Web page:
An ombudsman has added to increasing concerns about the special educational needs and disability (SEND) system in England after revealing that it has been upholding an “exceptional and unprecedented” number of complaints.
The new report by the Local Government and Social Care Ombudsman into the education, health and care (EHC) plan process is now the third in a month to raise serious concerns about the support provided to disabled children and young people.
The ombudsman is now upholding nearly nine out of every 10 cases (87 per cent) it investigates, compared with 57 per cent of other cases, and says this suggests a “system in crisis”.
In 2018-19, it received 45 per cent more complaints and carried out 80 per cent more detailed investigations about EHC plans than in 2016-17.
Ombudsman Michael King said he was “particularly concerned” that some local authorities could now be putting extra barriers in place to “ration scarce resources”, rather than basing support on children’s needs.
And he said the report suggested a system “beset with serious problems”, with “severe delays” of up to 90 weeks, some council areas without any specialist provision, and EHC plans often issued without any advice from health or social services.
The ombudsman’s report came days after research by the National Deaf Children’s Society found that more than half of local councils and health authorities in England had failed inspections of their joint services for children with SEND by Ofsted and the Care Quality Commission.
According to the charity, 100 of England’s joint services have been inspected since local area SEND inspections began in 2016, and 51 of them failed that inspection.
And just last month, the National Audit Office found that the needs of many disabled pupils in England were not being met, while councils were under growing financial pressure because more children were attending special schools.
That report found there had been a 2.6 per cent real terms reduction in funding for each pupil with high needs in the four years between 2013-14 and 2017-18.
The week before the NAO report was published, education secretary Gavin Williamson had announced a review of support for children with SEND.
Meanwhile, on Monday, three families with disabled children heard that the high court has rejected their claim that the government acted unlawfully by failing to provide enough funding for local authorities to meet their legal obligations to educate children with SEND.
All three of the families – supported by the SEND Action campaign network – have been unable to secure the support their disabled child needs with their education.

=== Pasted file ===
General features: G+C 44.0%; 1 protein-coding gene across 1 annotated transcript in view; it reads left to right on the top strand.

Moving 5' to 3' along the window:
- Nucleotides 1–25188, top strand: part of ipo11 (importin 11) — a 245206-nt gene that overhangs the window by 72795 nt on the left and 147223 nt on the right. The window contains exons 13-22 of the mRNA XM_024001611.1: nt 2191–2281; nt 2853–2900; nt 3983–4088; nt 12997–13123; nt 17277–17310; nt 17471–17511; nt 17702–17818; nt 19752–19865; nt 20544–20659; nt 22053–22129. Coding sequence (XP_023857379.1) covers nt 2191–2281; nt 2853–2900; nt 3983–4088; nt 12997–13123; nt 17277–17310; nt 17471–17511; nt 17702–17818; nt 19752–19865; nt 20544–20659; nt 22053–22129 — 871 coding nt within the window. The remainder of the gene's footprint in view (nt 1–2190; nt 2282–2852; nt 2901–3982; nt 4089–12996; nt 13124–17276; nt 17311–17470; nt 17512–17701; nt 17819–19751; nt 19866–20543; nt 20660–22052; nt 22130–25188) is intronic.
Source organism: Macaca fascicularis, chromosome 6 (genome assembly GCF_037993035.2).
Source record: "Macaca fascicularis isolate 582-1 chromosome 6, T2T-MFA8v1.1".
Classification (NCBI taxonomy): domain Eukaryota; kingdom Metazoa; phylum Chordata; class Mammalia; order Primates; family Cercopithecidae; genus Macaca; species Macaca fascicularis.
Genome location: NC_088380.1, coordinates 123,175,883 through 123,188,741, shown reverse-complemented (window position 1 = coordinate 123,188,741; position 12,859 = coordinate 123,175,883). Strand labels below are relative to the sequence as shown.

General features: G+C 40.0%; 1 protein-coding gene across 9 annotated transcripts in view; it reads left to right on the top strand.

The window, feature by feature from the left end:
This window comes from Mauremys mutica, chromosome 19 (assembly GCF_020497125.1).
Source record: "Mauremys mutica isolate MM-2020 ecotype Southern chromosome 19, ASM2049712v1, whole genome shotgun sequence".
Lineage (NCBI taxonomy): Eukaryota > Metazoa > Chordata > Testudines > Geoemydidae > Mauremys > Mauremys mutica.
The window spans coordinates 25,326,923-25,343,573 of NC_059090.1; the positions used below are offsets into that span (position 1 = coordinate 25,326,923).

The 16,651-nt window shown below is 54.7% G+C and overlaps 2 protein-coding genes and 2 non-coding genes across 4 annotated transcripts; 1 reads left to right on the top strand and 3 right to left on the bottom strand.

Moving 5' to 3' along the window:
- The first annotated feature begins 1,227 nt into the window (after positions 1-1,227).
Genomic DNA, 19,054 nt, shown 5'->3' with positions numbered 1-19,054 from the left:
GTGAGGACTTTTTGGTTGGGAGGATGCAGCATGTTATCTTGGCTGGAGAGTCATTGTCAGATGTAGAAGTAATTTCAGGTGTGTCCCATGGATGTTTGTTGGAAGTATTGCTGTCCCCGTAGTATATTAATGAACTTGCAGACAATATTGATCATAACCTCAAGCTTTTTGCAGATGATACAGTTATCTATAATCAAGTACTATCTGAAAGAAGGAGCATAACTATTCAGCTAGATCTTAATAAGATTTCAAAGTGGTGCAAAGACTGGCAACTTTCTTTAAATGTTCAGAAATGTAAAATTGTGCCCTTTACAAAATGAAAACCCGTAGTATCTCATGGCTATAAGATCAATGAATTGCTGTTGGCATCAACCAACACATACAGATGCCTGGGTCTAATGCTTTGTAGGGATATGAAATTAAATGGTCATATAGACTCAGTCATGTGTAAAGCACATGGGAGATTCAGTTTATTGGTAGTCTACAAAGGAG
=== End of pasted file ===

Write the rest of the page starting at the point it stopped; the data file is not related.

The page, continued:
The Alliance for Inclusive Education (ALLFIE) has repeatedly called on the government to recognise that it has been breaching its duties under article 24 (on inclusive education) of the UN Convention on the Rights of Persons with Disabilities (UNCRPD).
Two years ago, the UN committee on the rights of persons with disabilities raised concerns about the increasing number of disabled children being educated in segregated settings and said the UK education system was “not equipped to respond to the requirements for high-quality inclusive education”.
Michelle Daley, ALLFIE’s interim director, said: “This year alone we have seen a series of disturbing reports that are screaming out the problems and failings to disabled learners.”
She said the title of the ombudsman’s “shocking review” – Not Going to Plan? – “signifies the sad reality for disabled pupils and students”.
Daley said there was now plenty of evidence of the crisis and the need for urgent action rather than any more reviews.
She said: “What we need is a properly resourced education system that is inclusive for learners.
“We need the education of disabled learners considered as a human rights matter and for that to happen we need the UNCRPD article 24 implemented into our domestic law with no reservations.”
Daley said ALLFIE was “totally devastated” by the court’s decision, which she said showed the weakness of the Equality Act’s public sector equality duty “in producing no meaningful outcomes for disabled people”.
She said: “Even though there was plenty of evidence about the funding crisis, the court still decided to remain with the existing formula that doesn’t improve the situation for disabled learners and keeps them trapped in appalling situations.”
She praised the three families and their children and supporters for taking the case and “helping to raise the profile of the crisis and the inequality in education for disabled learners”.
She said: “This is not the end. The fight must continue. We must end the dual education system and inequality in education for all disabled learners.”
A Department for Education spokesperson said: “As the ombudsman admits, this report is based on a very small sample size – covering less than 0.3 per cent [of all the new EHC plans that were issued in 2018].
“Over 48,000 children were issued with new education, health and care plans last year, and the majority of these were completed within 20 weeks.
“During the assessment process children continue to attend their school and receive additional support, until their tailored support package is put into place.
“We’ve also announced an extra £700 million for pupils with complex needs in 2020-21 – an 11 per cent increase on this year.
“However, we know the system is not working well enough for every family, and have launched a review to introduce further improvements.”
Picture: Michelle Daley speaking outside the high court in June
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